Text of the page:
That is to say, if the State Government and influential sections of society had shown adequate interest and concern about the accidental death of Ashraf Khan due to exposure to toxic substances at Union Carbide’s pesticide plant not only would Sajida and her kids have secured significantly larger monetary benefits but also in all likelihood appropriate preventive measures would have been taken to avert any probable disaster. Due to gross indifference and failure of the State Government and others to pay necessary attention to the alarming circumstance that had led to Ashraf’s untimely death, no precautionary steps were taken to stave-off the impending disaster either. As a result, the residents of Bhopal were soon forced to pay a heavy price for such criminal negligence on the part of the concerned authorities.

3: It was not just regarding the award of compensation that the interests of the company and the administration appeared to merge. The attempt to get hold of a proper autopsy report was yet another challenge for the widow. Apparently, autopsies on bodies are done by the ‘safai karamchari’—the mortuary’s cleaner – after the doctor assigns the task to him.

According to reports, it is the ‘safai karamcharis’ who cut open bodies, inspect them inside and outside for injuries, remove the organs and weigh them before putting them back into the stomach cavity, stitch the bodies up, wrap them in plastic and a cotton sheet, and hand them back to the families. The forensic doctor usually arrives half an hour after the commencement of the autopsy on the body but he himself avoids touching the corpse. Instead, he observes and writes down his reports, often asking the concerned safai karamchari to describe what is visible to him. .

Sajida was very hopeful of getting hold of the autopsy report that would have shed light on the causes that had led to her husband’s untimely death.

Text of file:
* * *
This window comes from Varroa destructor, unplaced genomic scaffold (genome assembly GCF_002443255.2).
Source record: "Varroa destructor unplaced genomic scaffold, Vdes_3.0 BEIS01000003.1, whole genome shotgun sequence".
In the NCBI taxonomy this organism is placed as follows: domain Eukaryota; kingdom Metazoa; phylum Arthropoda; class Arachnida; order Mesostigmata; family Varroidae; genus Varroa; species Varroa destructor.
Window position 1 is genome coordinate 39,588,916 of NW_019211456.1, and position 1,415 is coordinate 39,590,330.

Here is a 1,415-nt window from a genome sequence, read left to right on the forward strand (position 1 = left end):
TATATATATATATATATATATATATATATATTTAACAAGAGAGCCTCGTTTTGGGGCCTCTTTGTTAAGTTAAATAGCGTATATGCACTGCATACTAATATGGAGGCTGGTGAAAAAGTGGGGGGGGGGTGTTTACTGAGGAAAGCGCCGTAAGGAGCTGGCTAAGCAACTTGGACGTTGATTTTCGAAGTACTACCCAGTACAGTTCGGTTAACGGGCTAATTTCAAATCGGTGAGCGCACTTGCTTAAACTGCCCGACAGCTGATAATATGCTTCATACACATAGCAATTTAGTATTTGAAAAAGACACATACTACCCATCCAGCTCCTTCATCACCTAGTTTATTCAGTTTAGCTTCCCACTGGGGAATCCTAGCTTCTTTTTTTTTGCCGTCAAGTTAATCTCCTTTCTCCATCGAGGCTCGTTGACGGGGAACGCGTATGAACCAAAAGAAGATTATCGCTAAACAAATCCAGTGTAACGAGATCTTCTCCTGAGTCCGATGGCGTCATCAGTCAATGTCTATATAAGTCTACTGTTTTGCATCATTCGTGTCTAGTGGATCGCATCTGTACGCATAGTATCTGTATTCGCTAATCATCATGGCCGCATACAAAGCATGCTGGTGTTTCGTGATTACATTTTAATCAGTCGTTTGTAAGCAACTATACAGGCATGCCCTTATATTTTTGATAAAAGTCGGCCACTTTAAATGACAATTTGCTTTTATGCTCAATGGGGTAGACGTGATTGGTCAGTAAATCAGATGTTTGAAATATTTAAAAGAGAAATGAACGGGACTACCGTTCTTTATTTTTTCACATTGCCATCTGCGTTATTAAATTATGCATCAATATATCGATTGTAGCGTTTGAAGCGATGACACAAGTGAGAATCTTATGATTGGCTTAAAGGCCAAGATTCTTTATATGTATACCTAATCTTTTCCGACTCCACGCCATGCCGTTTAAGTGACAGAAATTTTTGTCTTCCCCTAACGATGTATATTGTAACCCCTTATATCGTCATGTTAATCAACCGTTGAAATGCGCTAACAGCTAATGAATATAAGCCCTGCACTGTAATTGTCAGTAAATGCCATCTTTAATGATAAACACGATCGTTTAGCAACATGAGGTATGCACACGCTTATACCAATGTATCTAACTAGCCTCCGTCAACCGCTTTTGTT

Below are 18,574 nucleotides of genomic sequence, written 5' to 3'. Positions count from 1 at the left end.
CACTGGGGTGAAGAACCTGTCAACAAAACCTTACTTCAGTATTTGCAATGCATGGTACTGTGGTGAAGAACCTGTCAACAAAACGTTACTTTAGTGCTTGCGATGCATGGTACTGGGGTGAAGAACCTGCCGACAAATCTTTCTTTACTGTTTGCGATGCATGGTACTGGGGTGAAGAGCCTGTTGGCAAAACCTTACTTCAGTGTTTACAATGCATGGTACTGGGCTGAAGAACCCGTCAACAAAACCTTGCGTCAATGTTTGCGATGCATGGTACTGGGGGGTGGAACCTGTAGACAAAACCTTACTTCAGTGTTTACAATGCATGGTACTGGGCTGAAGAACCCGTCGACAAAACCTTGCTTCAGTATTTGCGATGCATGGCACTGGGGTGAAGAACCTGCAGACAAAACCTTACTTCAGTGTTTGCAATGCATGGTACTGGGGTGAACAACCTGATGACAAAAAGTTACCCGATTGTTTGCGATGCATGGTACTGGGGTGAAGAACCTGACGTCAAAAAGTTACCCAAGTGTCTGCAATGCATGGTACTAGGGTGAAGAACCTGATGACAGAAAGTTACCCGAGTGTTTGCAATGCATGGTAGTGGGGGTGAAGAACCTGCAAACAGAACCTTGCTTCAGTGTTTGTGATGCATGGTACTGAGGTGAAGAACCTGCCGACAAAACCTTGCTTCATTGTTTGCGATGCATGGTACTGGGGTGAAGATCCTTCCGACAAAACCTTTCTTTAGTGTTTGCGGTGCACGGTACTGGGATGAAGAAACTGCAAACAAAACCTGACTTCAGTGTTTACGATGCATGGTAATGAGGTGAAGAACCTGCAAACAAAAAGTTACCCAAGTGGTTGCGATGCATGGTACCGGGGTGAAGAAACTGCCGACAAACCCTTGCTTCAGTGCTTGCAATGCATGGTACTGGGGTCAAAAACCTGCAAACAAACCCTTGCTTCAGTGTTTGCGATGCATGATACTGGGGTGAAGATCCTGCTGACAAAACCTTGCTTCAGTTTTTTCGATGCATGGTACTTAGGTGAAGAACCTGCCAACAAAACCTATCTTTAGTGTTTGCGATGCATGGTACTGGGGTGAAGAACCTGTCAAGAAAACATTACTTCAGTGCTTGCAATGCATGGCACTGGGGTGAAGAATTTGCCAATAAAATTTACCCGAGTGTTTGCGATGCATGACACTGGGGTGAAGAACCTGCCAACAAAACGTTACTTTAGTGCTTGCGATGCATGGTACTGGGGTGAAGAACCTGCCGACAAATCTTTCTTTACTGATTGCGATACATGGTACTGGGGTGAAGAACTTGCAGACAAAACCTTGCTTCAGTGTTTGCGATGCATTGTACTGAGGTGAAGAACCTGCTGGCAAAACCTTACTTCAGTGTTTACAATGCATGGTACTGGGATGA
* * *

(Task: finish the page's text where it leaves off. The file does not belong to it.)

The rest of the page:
However, Sajida’s requests for a copy of her late husband’s autopsy report were repeatedly rejected by the concerned public institutions, which was a reflection of the discriminatory, discourteous, and apathetic attitude that is often adopted by them while dealing with the poor and the weak. The same institutions would treat the rich and the powerful in an entirely different manner. Even an advocate’s intervention on Sajida’s behalf was of little help. The widow, who had to look after her two young children on her own, was deeply distressed because of her inability to enforce her rights effectively. Her tragic existence did not end there; another major misfortune was to confront her yet again.

On the 2-3, December 1984 night, a second tragedy struck Sajida and her two sons when they arrived at the Bhopal Railway Station at around 1.35 pm from Kanpur, her hometown. The poisonous gas plume had engulfed Bhopal just about an hour earlier; the huge station was filled with dead bodies and those still alive were coughing and vomiting because of exposure to toxic gases that had leaked from the Union Carbide plant. Thus, Sajida and her two sons were also exposed to the toxic gases. Her elder son passed away within a few hours; Sajida and the youngest one barely managed to survive. 

Since she had managed to complete her graduation, she was able to find employment as an office assistant in a local college. However, her younger son’s learning abilities were badly affected due to the impact of the toxic gases. Since he could not even complete his schooling, he could only work as an auto driver/repairing electrical appliances. Eventually, both mother and son perished one after the other in 2019 as two more victims of the Bhopal disaster.

This one is not the story of a weak widow. This is the story of a tough woman, who was unlucky not to live for long. One of her biggest regrets in life was that she could not lay hands on the autopsy report that would have revealed the causes that had led to her husband’s death.


Anup Dutta is a fellow of Vikas Samvad Constitution Fellowship 2022.

Anup Dutta

is a multimedia freelance journalist based in Bhopal. He reports on people, politics, policies, health, art and culture.